Friday, April 13, 2012

Cosmic Voyage (Mosfilm,1936)

by Mark Gabrish Conlan • Copyright © 2012 by Mark Gabrish Conlan • All rights reserved

The film was Cosmic Voyage, a peculiar Russian science-fiction film from 1936 about a trip to the moon. Sinister Cinema’s owner Greg Luce claimed a copyright for this version of the film, which was a silent with recorded music (pre-existing classical themes, mostly Beethoven but some bits that sounded like Grieg’s Peer Gynt and one theme that was unmistakable because it was used three years later in another pioneering 1930’s sci-fi film, Flash Gordon Conquers the Universe: Franz Liszt’s Les Préludes). Cosmic Voyage is a stunningly produced movie with a pretty trivial plot; owing a lot to the pioneering film by Fritz Lang, Woman in the Moon, from eight years earlier (1928), the production values are generally splendid, though for all the skill of the Soviet technicians in building spectacular and utterly convincing model sets, making rockets that actually looked like they could fly, and doing effective wire-work on the actors — at least I assume it was wire-work — to simulate weightlessness and lunar gravity, they don’t seem to have access to process screens. One of the most stunning model shots of the rocket installation where the rockets (there are three full-sized versions as well as at least two miniature ones for sending animals into space as a test before humans are launched) are being readied for launch is completely believable until two little model cars wend their way through it and the credibility suddenly disappears.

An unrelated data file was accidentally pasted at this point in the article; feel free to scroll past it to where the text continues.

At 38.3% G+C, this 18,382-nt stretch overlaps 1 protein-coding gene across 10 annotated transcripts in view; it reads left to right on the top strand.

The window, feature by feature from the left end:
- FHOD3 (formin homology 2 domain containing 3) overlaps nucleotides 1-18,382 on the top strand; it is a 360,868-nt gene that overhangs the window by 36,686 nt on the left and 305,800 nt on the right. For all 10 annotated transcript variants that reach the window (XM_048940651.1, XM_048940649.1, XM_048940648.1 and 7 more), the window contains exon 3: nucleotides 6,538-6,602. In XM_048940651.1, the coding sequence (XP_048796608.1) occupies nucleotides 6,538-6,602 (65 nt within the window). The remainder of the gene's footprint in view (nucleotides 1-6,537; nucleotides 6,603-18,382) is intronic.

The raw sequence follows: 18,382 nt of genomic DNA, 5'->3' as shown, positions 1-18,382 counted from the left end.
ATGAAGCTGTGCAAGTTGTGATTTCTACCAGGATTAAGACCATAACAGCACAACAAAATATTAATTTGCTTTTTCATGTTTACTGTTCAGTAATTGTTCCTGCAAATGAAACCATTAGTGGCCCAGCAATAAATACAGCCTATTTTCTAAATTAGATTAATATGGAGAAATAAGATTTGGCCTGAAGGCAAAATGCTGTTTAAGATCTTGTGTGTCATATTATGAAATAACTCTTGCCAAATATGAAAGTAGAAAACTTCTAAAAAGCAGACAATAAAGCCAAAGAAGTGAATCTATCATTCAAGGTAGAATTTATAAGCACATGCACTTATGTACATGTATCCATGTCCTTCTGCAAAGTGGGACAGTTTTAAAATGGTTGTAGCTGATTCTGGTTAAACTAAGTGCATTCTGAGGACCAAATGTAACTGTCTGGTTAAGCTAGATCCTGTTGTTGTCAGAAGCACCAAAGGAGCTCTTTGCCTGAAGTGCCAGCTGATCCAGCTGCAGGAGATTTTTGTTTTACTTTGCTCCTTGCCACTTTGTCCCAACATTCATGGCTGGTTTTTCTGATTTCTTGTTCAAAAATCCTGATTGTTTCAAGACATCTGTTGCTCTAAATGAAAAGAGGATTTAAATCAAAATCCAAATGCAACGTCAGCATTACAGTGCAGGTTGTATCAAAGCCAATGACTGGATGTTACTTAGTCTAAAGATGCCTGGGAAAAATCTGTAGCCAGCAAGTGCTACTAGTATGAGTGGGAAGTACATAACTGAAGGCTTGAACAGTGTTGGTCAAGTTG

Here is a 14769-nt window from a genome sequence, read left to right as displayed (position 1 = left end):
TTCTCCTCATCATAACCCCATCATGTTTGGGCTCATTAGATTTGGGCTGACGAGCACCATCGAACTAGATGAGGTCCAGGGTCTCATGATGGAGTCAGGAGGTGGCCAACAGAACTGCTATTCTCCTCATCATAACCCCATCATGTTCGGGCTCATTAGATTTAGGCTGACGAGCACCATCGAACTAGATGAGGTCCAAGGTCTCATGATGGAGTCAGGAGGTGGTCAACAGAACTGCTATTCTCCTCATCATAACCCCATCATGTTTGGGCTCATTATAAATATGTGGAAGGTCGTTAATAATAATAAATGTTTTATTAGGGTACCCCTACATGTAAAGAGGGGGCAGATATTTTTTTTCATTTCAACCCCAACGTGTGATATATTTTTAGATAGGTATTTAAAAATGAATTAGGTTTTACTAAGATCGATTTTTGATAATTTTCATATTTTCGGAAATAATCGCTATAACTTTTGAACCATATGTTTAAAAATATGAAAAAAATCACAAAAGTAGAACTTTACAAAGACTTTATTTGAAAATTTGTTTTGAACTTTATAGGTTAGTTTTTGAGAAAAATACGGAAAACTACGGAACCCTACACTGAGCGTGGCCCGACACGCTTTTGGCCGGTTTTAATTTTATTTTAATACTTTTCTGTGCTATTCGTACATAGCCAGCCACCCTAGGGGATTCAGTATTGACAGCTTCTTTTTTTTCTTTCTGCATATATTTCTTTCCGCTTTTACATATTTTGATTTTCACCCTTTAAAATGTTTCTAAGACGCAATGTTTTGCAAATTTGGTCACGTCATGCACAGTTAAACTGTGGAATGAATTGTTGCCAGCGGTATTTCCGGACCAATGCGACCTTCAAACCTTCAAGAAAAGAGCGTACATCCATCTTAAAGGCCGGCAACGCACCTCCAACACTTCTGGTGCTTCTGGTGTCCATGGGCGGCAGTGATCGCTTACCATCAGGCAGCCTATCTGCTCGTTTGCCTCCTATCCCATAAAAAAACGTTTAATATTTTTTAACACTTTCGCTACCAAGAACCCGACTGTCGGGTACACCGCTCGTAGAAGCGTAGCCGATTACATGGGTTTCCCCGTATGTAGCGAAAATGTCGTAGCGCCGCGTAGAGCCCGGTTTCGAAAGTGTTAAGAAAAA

The plot owes more than a little to Thea von Harbou’s script for Woman in the Moon and also to Sir Arthur Conan Doyle’s The Lost World: there’s an irascible old professor, Pavel Ivanovich Sedikh (Sergei Komarov), who insists on flying the rocket himself despite the warnings of his fussbudgety old colleague Professor Karin (Vasili Kovrigin) that he’s so old his heart won’t take the strain of a rocket launch; young male and female astronauts — oops, this is a Soviet film so they’re called cosmonauts — Captain Victor Orlov (Nikolai Feoktisov) and Professor Marina (K. Moskalenko); and an insufferably cute kid (referred to in Greg Luce’s subtitles as a “scout” but more likely a member of the Young Pioneers, the Soviets’ official organization for young boys) who’s just called “Andri” in the Sinister Cinema version but is listed on as Andryusha Orlov (Vasili Gaponenko), meaning he’s presumably Victor’s younger brother, who stows away on the rocket the way similarly cute kids were doing in the U.S. in Republic serials. These four unlikely cosmonauts get in the rocket, go to the moon, hang out there for a little while, jump around between the lunar rocks aided by the moon’s lower (one-sixth of earth’s) gravity, find they’re in danger of running out of oxygen for the trip home, the old professor nearly gets killed in a cave-in but he’s rescued in time, and the accident enables him to find a substance that looks like snow and which he proclaims to be “frozen atmosphere” from which they can extract enough oxygen to replenish their supplies enough to survive the trip home, which they do, and they’re greeted as heroes at the end. There’s not much more to it than that — unlike Lang and Harbou in decadent capitalist (and soon to go fascist) Germany, who cooked up some human skullduggeries to maintain interest and keep their plot boiling both on earth and on the moon, director Vasili Zhuravlylov and writer Alexander Filimonov (adapting a novel by one Konstantin Tsiolovsky called Outside the Earth) keep all the nice little Communist Russians working together for the sake of Comrade Stalin and the Five-Year Plan.